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Becoming a leader: Engineering student unites Indian students at State

India native Devansh Singh will remember his years of graduate study in Brookings as a time of independence.

“This time in Brookings is when I’m learning about life on my own. I’m kind of branching out and learning how to become a leader and communicator away from all of my family members, which is something memorable,” said Singh, noting Indian families typically remain closely bonded with each other throughout their lives.

Although Singh, a mechanical engineering graduate student, enjoys the path he’s forging now, he plans on returning to India. “I eventually want to live close to my family again,” said Singh, whose family lives in Kanpur, a city in northern India. “We are very close and video chat everyday.”

But that day is not yet determined. After he graduates with his master’s degree, Singh would like to work in the automotive industry in the United States. “There’s a good chance I will earn my doctorate degree, but I want to work in the engineering field first and see where things take me.”

ISA president
At State, Singh’s path has led him to his role as president of the Indian Students’ Association. When he came to SDSU, Singh immersed himself in the association and after a year in the group, ran for and was elected its president in fall 2015. He said he’s taking his leadership role to a new level.

Students involved in the Indian Students' Association gather monthly to enjoy Indian food, music and conversation.

“I’m trying to engage all of the members, which can sometimes be a challenge with more than 170 of them,” Singh said.

Because of India’s diversity in regard to language, religion and social celebrations, Singh consults with people from different parts of India to make sure their practices are celebrated and acknowledged.

Sandeep Kumar serves as the association adviser. “If a member of the group has a problem or feels homesick, we get together and talk. We often gather in small groups and create an Indian environment, enjoying Indian food, music and movies,” Singh said.

India Night
Holidays and events are always celebrated grandiosely in India, and replicating that here is important, according to Singh. India Night is the group’s largest festival, which will be held Apr. 17 this year. The event features a multitude of cultural presentations and entertainment, each exploring Indian traditions.

Each year, India Night guests dine on traditional foods including samosa, matar paneer, naan, gulab jamun, tandoori chicken and mango ice cream.

The festivities include dances, cultural shows and skits. A traditional dinner features dishes including: samosa, a fried pastry with a savory filling; matar paneer, a spicy curry; naan, a flatbread; gulab jamun, a sweet dessert; spicy tandoori chicken; mango ice cream; and more options.

Chandradhar Dwivedi, professor emeritus for the College of Pharmacy, started the Indian Students’ Association when he came to State in 1987. He said the group initially merged with the other international groups due to low numbers. As the number of international students has grown, the groups now have enough members to operate independently.

According to Dwivedi, the group hosted the first India Night in 1990—marking this year’s event as the 27th annual.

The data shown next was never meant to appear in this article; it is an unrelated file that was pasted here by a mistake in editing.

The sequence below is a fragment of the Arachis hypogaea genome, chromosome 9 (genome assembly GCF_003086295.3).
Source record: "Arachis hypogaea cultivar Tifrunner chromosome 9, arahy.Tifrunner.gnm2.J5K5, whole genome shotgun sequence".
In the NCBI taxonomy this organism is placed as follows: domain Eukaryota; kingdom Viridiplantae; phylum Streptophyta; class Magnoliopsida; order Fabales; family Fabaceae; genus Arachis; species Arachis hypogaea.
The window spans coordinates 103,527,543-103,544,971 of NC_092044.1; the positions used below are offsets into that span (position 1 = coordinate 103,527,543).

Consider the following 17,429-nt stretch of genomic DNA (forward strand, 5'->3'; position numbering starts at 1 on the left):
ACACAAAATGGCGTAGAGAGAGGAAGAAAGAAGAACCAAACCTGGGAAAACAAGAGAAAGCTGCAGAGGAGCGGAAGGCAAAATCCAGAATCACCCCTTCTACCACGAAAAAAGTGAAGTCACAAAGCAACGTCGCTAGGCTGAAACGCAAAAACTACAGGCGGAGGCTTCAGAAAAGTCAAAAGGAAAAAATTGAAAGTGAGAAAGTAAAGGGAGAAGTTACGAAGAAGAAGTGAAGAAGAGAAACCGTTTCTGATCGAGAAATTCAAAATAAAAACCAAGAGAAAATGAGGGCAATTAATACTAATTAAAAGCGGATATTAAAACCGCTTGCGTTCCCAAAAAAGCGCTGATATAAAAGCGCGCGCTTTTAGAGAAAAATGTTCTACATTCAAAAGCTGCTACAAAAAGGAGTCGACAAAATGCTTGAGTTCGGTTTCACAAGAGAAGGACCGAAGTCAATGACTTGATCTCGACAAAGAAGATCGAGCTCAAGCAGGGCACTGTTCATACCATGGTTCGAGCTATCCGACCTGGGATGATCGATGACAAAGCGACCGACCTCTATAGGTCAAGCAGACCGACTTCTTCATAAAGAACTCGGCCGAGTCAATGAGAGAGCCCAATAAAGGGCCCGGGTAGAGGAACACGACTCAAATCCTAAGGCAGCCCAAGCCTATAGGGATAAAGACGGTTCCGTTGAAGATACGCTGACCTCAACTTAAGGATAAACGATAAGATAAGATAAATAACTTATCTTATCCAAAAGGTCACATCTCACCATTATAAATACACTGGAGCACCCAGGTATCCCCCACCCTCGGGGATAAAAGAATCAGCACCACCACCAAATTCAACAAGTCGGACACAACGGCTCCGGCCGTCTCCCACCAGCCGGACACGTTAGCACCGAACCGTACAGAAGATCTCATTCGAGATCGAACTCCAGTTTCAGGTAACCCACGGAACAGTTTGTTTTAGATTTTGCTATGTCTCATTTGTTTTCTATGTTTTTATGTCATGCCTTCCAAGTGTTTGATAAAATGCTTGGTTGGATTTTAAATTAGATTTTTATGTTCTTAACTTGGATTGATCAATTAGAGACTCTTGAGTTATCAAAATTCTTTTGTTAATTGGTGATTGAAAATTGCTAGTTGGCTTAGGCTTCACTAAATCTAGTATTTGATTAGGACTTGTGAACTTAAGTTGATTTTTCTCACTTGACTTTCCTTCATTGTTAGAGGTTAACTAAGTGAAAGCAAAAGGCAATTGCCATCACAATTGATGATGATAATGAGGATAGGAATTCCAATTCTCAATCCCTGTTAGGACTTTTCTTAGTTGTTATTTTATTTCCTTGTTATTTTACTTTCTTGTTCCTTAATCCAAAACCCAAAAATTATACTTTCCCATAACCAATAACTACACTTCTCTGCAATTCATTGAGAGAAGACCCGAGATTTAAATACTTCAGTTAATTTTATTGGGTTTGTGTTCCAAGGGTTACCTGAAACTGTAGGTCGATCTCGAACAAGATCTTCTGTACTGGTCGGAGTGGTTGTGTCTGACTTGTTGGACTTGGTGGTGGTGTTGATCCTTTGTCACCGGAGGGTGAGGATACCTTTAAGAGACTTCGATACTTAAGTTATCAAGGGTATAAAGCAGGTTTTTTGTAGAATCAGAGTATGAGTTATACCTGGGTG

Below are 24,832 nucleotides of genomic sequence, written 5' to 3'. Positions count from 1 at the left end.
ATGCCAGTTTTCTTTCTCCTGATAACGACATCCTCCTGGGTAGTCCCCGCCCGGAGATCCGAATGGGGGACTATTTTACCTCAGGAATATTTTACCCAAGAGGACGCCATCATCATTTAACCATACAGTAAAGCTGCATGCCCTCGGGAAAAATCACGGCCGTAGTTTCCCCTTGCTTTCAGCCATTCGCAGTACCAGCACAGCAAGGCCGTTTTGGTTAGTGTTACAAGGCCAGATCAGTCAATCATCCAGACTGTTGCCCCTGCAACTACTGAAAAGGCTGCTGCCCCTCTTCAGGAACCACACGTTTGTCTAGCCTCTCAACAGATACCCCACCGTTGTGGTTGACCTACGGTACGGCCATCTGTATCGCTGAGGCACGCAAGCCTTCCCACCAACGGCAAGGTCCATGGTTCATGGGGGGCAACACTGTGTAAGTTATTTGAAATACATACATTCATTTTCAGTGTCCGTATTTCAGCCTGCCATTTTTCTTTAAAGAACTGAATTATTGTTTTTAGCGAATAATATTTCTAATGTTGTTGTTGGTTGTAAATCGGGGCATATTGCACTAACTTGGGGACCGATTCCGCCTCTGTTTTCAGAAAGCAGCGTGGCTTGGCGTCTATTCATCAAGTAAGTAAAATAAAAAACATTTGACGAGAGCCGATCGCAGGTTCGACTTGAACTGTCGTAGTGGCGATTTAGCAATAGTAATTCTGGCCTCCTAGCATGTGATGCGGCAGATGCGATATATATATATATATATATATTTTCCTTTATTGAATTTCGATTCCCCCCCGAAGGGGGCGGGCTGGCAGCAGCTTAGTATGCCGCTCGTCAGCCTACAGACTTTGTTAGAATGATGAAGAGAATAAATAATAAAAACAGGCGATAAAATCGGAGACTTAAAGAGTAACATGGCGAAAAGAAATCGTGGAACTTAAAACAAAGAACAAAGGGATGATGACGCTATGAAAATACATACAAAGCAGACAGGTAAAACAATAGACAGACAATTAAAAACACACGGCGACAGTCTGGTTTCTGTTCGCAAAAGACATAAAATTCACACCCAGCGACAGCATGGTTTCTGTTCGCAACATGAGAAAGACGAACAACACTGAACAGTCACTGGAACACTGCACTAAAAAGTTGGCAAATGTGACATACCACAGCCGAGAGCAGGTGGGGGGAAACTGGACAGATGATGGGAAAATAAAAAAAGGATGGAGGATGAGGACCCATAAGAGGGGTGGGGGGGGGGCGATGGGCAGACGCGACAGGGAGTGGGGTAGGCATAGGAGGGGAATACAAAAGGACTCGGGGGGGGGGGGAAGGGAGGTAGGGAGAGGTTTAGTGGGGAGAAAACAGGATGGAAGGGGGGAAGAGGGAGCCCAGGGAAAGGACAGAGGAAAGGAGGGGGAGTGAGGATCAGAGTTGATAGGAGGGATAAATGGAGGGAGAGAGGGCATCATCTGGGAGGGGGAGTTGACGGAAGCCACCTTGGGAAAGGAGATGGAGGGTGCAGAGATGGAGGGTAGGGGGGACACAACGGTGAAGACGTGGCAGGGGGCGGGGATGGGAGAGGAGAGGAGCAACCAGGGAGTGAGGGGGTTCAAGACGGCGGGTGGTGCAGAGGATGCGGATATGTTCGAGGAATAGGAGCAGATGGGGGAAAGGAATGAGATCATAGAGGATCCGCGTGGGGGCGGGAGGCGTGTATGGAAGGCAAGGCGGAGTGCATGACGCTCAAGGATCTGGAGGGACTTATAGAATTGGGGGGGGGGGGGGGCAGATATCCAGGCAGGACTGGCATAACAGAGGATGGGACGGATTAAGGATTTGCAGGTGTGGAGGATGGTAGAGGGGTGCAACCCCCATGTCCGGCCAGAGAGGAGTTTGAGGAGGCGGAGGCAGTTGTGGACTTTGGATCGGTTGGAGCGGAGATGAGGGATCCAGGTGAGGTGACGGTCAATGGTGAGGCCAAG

“Typically, we entertain 350-400 audiences during India night every year,” Singh said. “It’s great because students from different regions of India showcase their cultural traditions. We try to engage the entire Indian community and encourage people to show their talents. We prepare different foods and try to make the evening better each year.”

Ideal upbringing
According to Singh, because his culture gets together and celebrates in groups, it’s imperative to uphold that in Brookings. Those group celebrations played a part in making Singh’s childhood ideal. His father works as a cop and his mother is a homemaker. He has three older sisters.

Members of the Indian Students' Association host India Night each year, which draws 350-400 people.
Members of the Indian Students' Association host India Night each year, which draws 350-400 people.

“My friends and family allowed me to enjoy my life,” he said. “My parents taught me to strive and do anything I want in life, but walk in the good path. My dad was quite supportive of me and allowed me to follow my dreams.”

With that support, Singh chose to pursue his education in the U.S. After he earned an undergraduate engineering degree in India, he worked for an automotive company in Delhi.

After a year and a half of that, he decided to look into graduate schools in the U.S. Singh said he loves the curriculum and professors within the Department of Mechanical Engineering. He works as a graduate teaching assistant for David Aaron and his graduate adviser Jeffrey Doom. Singh is also devoting time to complete his thesis.

Comforts of home
But it’s not all work for Singh, who had the chance to spend the monthlong holiday break back home in India. “I hadn’t been home since 2014, so my first day in India was different and interesting,” he said. “I enjoyed the delicacies that my mom cooked for me. I also had a lot of fun meeting up with my sisters and friends.”

Singh, who is on track to graduate in December, said he hopes his parents can make it for the ceremony because they’ve never been to the U.S.

“I would like them to see the place I’ve been living for the past couple of years,” Singh said. “This campus is the place where I’ve learned a lot about myself and discovered how to be an independent leader.”